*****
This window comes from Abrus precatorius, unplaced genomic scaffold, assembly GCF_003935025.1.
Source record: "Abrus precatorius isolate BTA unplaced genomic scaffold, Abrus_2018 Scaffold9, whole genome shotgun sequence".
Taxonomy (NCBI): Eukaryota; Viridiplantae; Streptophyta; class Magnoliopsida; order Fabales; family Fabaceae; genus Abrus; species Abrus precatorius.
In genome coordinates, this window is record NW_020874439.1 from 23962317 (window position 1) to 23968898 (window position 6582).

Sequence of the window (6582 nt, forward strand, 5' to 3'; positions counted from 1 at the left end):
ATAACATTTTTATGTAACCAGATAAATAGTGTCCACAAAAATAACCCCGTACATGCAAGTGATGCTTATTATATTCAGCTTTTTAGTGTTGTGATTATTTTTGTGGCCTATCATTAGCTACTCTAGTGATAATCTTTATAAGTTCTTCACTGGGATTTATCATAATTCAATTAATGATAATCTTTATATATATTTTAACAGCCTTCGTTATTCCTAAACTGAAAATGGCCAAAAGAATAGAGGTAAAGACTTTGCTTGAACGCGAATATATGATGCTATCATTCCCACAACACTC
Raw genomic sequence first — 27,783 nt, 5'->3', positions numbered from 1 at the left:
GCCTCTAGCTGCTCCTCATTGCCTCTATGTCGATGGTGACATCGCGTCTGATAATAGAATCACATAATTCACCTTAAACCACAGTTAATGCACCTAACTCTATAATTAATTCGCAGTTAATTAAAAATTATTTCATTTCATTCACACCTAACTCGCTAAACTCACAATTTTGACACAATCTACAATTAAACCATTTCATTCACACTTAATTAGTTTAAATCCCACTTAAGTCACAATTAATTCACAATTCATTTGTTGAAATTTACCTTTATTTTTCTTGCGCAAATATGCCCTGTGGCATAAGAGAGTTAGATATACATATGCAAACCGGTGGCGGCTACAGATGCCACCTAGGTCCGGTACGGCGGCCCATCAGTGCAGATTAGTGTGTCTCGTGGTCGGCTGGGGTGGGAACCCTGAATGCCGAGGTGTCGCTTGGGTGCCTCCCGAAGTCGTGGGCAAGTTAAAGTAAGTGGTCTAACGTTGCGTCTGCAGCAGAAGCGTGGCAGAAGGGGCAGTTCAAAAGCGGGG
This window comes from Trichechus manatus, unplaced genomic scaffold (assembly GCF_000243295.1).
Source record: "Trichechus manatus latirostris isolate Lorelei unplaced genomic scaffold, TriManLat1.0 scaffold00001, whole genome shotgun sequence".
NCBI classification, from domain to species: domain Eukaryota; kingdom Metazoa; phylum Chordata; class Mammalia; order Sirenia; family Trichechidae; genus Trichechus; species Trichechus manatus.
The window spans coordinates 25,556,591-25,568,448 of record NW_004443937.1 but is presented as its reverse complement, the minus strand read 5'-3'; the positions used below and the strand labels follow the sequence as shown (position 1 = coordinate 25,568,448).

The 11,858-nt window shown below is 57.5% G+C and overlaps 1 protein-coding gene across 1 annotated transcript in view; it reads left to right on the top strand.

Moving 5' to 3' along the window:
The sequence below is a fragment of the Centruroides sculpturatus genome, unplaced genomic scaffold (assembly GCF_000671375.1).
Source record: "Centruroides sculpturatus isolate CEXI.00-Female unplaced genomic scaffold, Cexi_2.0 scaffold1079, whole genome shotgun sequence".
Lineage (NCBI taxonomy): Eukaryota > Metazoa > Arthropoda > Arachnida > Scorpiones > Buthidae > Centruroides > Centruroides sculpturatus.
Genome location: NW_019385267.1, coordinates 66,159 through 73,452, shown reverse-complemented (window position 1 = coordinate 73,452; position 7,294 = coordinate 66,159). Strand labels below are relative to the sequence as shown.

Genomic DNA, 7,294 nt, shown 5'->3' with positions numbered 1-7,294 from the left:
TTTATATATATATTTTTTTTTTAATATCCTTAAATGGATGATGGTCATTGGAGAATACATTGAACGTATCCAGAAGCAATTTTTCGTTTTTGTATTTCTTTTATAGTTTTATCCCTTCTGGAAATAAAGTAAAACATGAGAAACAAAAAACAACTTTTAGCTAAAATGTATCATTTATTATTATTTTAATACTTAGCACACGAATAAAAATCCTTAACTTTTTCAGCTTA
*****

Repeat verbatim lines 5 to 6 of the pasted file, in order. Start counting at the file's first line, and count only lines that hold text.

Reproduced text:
Sequence of the window (6582 nt, forward strand, 5' to 3'; positions counted from 1 at the left end):
ATAACATTTTTATGTAACCAGATAAATAGTGTCCACAAAAATAACCCCGTACATGCAAGTGATGCTTATTATATTCAGCTTTTTAGTGTTGTGATTATTTTTGTGGCCTATCATTAGCTACTCTAGTGATAATCTTTATAAGTTCTTCACTGGGATTTATCATAATTCAATTAATGATAATCTTTATATATATTTTAACAGCCTTCGTTATTCCTAAACTGAAAATGGCCAAAAGAATAGAGGTAAAGACTTTGCTTGAACGCGAATATATGATGCTATCATTCCCACAACACTC